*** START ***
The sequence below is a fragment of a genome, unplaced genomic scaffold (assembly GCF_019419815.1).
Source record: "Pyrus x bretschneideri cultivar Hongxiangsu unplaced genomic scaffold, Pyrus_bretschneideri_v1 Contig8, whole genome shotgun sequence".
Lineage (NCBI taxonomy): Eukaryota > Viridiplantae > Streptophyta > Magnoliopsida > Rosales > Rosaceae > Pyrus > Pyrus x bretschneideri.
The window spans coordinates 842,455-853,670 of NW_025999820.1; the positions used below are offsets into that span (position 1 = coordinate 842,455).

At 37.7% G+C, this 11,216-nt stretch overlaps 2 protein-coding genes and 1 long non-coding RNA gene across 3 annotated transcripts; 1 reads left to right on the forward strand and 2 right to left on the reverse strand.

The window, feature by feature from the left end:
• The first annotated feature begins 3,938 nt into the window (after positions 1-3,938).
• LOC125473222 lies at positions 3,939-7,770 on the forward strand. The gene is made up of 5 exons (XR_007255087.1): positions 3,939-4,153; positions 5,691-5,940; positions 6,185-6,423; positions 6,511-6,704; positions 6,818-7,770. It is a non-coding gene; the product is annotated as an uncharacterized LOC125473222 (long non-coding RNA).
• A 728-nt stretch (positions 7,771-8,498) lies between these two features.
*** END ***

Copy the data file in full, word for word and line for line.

The sequence below is a fragment of a genome, unplaced genomic scaffold (assembly GCF_019419815.1).
Source record: "Pyrus x bretschneideri cultivar Hongxiangsu unplaced genomic scaffold, Pyrus_bretschneideri_v1 Contig8, whole genome shotgun sequence".
Lineage (NCBI taxonomy): Eukaryota > Viridiplantae > Streptophyta > Magnoliopsida > Rosales > Rosaceae > Pyrus > Pyrus x bretschneideri.
The window spans coordinates 842,455-853,670 of NW_025999820.1; the positions used below are offsets into that span (position 1 = coordinate 842,455).

At 37.7% G+C, this 11,216-nt stretch overlaps 2 protein-coding genes and 1 long non-coding RNA gene across 3 annotated transcripts; 1 reads left to right on the forward strand and 2 right to left on the reverse strand.

The window, feature by feature from the left end:
• The first annotated feature begins 3,938 nt into the window (after positions 1-3,938).
• LOC125473222 lies at positions 3,939-7,770 on the forward strand. The gene is made up of 5 exons (XR_007255087.1): positions 3,939-4,153; positions 5,691-5,940; positions 6,185-6,423; positions 6,511-6,704; positions 6,818-7,770. It is a non-coding gene; the product is annotated as an uncharacterized LOC125473222 (long non-coding RNA).
• A 728-nt stretch (positions 7,771-8,498) lies between these two features.